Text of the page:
This piece was very difficult for me to create. As an artist, I want to incorporate all of myself into my art-making, and one of my skills that I hadn’t used was color guard. I was in my high school color guard for two years, and also a part of the Spartan Marching Band Color Guard at Michigan State University for 4 years, and a member of the State of Art Independent Winter Guard for a season. I coach this sport to high schoolers, and I love it. But I didn’t see how it worked into my practice.

Then I was like “eh fuck it yolo” and decided to give my body power. You see, my agency was forced away from me as a child. Using forms like dance made me more comfortable in my skin once more. My tale was very difficult to tell, as any tales of sexual abuse are, so I sought out flag and dance to share my story. Mitchell Clark, my amazing boyfriend, composed the music for this piece, which was projected in the dark closet. This was the part of the installation that shared my secret, my trauma, my healing.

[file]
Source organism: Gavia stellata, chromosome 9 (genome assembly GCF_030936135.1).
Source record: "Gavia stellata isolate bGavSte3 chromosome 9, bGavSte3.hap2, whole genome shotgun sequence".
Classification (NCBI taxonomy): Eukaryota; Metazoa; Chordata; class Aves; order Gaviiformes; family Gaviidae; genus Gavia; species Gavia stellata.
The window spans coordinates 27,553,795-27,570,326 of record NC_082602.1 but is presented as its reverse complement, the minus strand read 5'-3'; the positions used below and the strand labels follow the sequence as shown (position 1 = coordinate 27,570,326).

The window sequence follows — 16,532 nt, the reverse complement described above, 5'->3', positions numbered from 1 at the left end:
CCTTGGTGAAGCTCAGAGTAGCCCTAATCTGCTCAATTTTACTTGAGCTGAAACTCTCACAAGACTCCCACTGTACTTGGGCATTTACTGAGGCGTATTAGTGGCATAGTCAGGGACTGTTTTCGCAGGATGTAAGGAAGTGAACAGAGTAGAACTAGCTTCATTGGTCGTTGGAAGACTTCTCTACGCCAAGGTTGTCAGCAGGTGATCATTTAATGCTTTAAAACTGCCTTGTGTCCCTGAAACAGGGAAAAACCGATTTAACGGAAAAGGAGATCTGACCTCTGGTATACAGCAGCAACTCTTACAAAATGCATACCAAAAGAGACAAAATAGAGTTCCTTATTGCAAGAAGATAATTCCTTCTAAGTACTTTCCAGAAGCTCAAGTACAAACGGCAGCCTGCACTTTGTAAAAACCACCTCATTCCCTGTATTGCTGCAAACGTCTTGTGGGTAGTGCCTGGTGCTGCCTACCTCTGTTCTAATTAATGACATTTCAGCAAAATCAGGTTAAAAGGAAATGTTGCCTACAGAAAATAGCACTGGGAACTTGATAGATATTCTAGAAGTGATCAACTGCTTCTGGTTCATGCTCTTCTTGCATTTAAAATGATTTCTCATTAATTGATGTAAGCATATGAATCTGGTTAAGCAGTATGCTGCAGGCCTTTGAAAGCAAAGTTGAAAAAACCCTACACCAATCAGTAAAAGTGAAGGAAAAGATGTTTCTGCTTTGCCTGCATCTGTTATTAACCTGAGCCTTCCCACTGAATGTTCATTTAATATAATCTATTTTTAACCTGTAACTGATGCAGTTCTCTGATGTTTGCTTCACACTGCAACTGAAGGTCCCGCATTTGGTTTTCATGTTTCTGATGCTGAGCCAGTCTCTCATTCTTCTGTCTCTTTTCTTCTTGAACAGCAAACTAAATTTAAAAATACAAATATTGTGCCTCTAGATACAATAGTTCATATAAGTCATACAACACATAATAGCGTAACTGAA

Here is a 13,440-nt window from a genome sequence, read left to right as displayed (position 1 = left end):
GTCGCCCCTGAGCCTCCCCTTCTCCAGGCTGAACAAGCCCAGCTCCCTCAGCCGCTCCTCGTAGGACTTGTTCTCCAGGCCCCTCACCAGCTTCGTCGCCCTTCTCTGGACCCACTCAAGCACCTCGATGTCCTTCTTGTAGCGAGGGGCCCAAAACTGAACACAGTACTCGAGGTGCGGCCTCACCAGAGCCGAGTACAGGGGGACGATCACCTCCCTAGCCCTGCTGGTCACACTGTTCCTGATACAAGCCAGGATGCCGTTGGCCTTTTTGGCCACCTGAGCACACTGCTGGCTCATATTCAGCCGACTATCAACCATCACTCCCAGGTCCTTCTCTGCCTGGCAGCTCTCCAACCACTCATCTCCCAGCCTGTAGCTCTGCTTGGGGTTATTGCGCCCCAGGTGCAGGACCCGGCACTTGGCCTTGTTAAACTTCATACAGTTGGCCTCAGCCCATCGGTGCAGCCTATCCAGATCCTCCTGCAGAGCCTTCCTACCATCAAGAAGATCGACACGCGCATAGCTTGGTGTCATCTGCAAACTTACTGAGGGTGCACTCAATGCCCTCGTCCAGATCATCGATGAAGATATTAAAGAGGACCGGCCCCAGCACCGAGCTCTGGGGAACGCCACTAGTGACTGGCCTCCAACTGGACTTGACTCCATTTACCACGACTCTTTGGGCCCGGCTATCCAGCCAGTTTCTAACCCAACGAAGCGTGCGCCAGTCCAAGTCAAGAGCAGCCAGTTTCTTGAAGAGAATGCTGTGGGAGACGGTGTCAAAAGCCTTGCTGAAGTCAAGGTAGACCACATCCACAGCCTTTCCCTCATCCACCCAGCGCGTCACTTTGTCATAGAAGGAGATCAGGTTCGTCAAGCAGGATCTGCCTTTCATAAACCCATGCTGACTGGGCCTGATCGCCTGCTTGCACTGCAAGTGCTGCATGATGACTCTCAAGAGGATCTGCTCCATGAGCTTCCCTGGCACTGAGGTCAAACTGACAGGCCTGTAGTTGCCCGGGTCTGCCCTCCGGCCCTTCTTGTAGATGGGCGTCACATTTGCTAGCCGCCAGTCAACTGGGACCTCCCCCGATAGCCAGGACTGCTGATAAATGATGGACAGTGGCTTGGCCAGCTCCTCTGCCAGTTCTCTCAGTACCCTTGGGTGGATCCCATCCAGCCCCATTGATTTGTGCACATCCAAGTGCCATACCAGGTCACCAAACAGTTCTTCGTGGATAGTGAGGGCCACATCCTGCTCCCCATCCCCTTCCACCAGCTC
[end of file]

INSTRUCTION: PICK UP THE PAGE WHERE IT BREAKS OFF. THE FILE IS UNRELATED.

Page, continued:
I’d like to point out that the sound bled from the closet room into the other parts of my installation, so yeah, while walking around looking at watches and photos, you could hear the occasional sob.

Finally (yes, FINALLY) the last, and maybe the most quietly important part of my work, was the book I created.

Here is the thing about this book. I blogged about it briefly last fall, but then kinda gave it up, because I was told that it was “too much,” and “you don’t tell a stranger your entire life story.” Granted, I was kinda like “whatever I’ll do it anyway,” but I just didn’t make the time for it. However, I made some mock-ups of it and left it on a table during my final review last fall, and one of my professors picked it up and said “This has some serious potential.”

I’m so thankful for that professor (Paul D’Amato, you are a hero,) and to Kelli Connell, who helped me work on the book this past semester. The book will have it’s own blog post about it, but I wanted to bring it up because it is a 364 page biography about my trauma, starting with Kindergarten to when I disclosed the trauma in therapy in 2015. It’s super heavy, but I’m so proud of it as I feel that it is a good centerpiece to the sprawling installation I created.